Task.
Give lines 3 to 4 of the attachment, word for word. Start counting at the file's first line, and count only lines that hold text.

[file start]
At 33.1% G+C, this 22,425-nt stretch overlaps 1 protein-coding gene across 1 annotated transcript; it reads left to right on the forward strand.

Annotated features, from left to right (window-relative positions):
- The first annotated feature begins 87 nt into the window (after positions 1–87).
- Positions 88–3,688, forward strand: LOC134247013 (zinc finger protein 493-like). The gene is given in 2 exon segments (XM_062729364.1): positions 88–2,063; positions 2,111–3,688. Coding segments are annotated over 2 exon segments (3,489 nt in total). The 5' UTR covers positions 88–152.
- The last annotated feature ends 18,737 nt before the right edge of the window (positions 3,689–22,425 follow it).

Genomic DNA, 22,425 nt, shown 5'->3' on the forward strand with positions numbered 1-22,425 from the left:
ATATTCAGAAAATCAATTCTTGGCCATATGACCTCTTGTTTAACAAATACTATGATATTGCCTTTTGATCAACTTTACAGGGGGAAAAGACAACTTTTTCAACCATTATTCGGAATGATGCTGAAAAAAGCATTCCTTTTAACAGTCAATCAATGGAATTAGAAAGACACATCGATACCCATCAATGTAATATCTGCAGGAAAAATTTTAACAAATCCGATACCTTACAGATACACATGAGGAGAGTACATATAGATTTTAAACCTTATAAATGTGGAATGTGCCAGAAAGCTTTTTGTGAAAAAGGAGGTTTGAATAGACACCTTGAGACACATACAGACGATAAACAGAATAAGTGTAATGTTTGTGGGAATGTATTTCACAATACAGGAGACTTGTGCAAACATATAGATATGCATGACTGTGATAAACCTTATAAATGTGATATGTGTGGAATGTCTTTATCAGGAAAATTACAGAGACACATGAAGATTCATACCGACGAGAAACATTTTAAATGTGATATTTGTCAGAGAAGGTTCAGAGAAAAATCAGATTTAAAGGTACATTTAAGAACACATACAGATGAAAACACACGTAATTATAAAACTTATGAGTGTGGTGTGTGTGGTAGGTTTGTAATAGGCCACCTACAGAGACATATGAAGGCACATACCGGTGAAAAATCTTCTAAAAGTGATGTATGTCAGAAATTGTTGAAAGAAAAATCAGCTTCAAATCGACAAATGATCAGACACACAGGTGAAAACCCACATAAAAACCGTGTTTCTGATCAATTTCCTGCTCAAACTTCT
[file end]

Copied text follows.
- The first annotated feature begins 87 nt into the window (after positions 1–87).
- Positions 88–3,688, forward strand: LOC134247013 (zinc finger protein 493-like). The gene is given in 2 exon segments (XM_062729364.1): positions 88–2,063; positions 2,111–3,688. Coding segments are annotated over 2 exon segments (3,489 nt in total). The 5' UTR covers positions 88–152.